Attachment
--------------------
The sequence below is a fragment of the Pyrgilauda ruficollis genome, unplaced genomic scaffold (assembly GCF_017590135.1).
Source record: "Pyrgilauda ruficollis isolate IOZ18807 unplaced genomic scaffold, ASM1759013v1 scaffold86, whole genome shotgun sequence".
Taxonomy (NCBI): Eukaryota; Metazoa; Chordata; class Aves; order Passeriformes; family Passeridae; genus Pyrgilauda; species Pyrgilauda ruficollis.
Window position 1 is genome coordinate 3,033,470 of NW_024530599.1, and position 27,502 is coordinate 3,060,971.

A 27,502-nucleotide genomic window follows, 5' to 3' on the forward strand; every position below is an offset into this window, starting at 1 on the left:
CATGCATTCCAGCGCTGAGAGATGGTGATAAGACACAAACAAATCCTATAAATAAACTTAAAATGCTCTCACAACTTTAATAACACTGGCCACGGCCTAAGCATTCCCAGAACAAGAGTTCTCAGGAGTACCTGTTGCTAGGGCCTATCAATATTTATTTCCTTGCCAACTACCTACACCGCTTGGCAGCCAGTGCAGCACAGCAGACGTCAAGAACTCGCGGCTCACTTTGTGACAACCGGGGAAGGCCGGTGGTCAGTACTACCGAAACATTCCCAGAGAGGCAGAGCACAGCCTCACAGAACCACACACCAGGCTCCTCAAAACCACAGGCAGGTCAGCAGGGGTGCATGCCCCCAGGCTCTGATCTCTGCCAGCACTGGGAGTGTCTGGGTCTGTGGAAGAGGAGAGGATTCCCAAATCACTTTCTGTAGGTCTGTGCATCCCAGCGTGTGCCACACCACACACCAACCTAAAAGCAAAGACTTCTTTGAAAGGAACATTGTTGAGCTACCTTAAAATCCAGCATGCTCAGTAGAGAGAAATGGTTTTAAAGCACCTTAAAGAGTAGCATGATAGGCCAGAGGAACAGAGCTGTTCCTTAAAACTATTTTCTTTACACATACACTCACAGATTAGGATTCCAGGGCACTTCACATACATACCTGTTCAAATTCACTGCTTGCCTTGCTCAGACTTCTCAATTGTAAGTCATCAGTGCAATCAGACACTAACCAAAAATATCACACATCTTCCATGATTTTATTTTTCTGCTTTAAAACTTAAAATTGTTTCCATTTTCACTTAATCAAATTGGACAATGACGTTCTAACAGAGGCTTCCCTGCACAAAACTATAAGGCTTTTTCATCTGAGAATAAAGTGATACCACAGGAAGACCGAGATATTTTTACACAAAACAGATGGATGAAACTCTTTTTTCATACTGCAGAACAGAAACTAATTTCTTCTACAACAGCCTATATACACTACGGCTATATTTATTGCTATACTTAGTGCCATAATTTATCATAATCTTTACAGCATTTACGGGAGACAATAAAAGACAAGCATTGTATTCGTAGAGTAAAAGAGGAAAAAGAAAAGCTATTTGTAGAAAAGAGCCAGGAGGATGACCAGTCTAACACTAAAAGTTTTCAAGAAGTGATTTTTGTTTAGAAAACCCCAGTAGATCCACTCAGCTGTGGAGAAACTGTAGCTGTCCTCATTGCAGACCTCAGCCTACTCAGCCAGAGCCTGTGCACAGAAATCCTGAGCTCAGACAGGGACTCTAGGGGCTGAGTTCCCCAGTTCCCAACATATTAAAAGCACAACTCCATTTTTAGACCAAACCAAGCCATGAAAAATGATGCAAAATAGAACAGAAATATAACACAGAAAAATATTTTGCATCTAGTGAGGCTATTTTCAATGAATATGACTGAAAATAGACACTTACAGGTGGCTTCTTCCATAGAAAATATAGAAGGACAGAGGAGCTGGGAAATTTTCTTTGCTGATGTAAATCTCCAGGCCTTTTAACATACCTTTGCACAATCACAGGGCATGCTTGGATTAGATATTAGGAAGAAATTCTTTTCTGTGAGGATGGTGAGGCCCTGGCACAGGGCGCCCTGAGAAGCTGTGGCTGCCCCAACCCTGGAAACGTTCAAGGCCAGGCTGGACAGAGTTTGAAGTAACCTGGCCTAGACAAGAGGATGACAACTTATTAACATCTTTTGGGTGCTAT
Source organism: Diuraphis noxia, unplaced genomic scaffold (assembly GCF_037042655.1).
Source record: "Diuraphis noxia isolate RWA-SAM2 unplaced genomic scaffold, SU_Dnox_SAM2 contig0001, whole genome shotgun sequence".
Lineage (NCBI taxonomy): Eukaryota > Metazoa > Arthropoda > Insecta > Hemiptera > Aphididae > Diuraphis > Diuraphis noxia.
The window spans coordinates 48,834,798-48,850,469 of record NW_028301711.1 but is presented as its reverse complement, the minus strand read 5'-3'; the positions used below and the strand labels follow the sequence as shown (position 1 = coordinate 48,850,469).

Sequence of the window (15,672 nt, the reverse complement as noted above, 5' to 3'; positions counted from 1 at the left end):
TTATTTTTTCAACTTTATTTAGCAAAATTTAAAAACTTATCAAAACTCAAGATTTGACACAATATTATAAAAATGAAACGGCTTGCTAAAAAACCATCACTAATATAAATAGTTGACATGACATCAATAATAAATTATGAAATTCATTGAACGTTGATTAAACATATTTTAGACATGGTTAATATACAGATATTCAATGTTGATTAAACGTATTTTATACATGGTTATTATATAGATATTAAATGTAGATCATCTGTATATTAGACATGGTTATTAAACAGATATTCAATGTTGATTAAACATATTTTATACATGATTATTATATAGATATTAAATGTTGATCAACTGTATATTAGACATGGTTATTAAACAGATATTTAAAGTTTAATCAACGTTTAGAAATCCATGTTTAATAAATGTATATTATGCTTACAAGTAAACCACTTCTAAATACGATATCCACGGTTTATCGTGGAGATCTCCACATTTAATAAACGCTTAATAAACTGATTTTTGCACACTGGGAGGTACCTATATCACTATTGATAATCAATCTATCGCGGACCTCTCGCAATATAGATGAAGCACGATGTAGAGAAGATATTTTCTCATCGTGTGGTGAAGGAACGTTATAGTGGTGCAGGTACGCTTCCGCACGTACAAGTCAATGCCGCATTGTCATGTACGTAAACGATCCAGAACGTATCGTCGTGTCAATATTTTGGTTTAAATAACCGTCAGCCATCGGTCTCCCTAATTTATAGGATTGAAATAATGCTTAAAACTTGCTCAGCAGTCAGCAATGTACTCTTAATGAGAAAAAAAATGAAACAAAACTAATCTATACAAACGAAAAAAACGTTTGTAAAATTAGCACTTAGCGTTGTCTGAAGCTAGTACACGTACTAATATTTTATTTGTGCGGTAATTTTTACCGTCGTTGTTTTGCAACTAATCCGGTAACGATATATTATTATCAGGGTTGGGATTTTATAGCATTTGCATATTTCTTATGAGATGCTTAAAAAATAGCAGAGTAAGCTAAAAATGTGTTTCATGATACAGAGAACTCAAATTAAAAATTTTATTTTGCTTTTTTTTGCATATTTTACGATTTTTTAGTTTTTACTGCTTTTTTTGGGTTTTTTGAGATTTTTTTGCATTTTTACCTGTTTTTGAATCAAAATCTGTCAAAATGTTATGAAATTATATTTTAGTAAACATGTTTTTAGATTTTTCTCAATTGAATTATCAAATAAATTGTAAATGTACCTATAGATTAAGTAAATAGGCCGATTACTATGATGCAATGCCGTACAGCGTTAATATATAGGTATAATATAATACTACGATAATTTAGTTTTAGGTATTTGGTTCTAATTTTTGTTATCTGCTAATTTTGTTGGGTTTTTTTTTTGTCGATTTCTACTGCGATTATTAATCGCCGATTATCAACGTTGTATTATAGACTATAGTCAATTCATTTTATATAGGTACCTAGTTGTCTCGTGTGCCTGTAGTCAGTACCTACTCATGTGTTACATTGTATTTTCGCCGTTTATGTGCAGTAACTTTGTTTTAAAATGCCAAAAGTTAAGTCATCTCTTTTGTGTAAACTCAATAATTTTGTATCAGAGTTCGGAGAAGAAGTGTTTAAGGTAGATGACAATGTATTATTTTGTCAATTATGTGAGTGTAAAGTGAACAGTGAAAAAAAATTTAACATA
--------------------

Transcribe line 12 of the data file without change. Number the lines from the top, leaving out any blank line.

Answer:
TTATTTTTTCAACTTTATTTAGCAAAATTTAAAAACTTATCAAAACTCAAGATTTGACACAATATTATAAAAATGAAACGGCTTGCTAAAAAACCATCACTAATATAAATAGTTGACATGACATCAATAATAAATTATGAAATTCATTGAACGTTGATTAAACATATTTTAGACATGGTTAATATACAGATATTCAATGTTGATTAAACGTATTTTATACATGGTTATTATATAGATATTAAATGTAGATCATCTGTATATTAGACATGGTTATTAAACAGATATTCAATGTTGATTAAACATATTTTATACATGATTATTATATAGATATTAAATGTTGATCAACTGTATATTAGACATGGTTATTAAACAGATATTTAAAGTTTAATCAACGTTTAGAAATCCATGTTTAATAAATGTATATTATGCTTACAAGTAAACCACTTCTAAATACGATATCCACGGTTTATCGTGGAGATCTCCACATTTAATAAACGCTTAATAAACTGATTTTTGCACACTGGGAGGTACCTATATCACTATTGATAATCAATCTATCGCGGACCTCTCGCAATATAGATGAAGCACGATGTAGAGAAGATATTTTCTCATCGTGTGGTGAAGGAACGTTATAGTGGTGCAGGTACGCTTCCGCACGTACAAGTCAATGCCGCATTGTCATGTACGTAAACGATCCAGAACGTATCGTCGTGTCAATATTTTGGTTTAAATAACCGTCAGCCATCGGTCTCCCTAATTTATAGGATTGAAATAATGCTTAAAACTTGCTCAGCAGTCAGCAATGTACTCTTAATGAGAAAAAAAATGAAACAAAACTAATCTATACAAACGAAAAAAACGTTTGTAAAATTAGCACTTAGCGTTGTCTGAAGCTAGTACACGTACTAATATTTTATTTGTGCGGTAATTTTTACCGTCGTTGTTTTGCAACTAATCCGGTAACGATATATTATTATCAGGGTTGGGATTTTATAGCATTTGCATATTTCTTATGAGATGCTTAAAAAATAGCAGAGTAAGCTAAAAATGTGTTTCATGATACAGAGAACTCAAATTAAAAATTTTATTTTGCTTTTTTTTGCATATTTTACGATTTTTTAGTTTTTACTGCTTTTTTTGGGTTTTTTGAGATTTTTTTGCATTTTTACCTGTTTTTGAATCAAAATCTGTCAAAATGTTATGAAATTATATTTTAGTAAACATGTTTTTAGATTTTTCTCAATTGAATTATCAAATAAATTGTAAATGTACCTATAGATTAAGTAAATAGGCCGATTACTATGATGCAATGCCGTACAGCGTTAATATATAGGTATAATATAATACTACGATAATTTAGTTTTAGGTATTTGGTTCTAATTTTTGTTATCTGCTAATTTTGTTGGGTTTTTTTTTTGTCGATTTCTACTGCGATTATTAATCGCCGATTATCAACGTTGTATTATAGACTATAGTCAATTCATTTTATATAGGTACCTAGTTGTCTCGTGTGCCTGTAGTCAGTACCTACTCATGTGTTACATTGTATTTTCGCCGTTTATGTGCAGTAACTTTGTTTTAAAATGCCAAAAGTTAAGTCATCTCTTTTGTGTAAACTCAATAATTTTGTATCAGAGTTCGGAGAAGAAGTGTTTAAGGTAGATGACAATGTATTATTTTGTCAATTATGTGAGTGTAAAGTGAACAGTGAAAAAAAATTTAACATA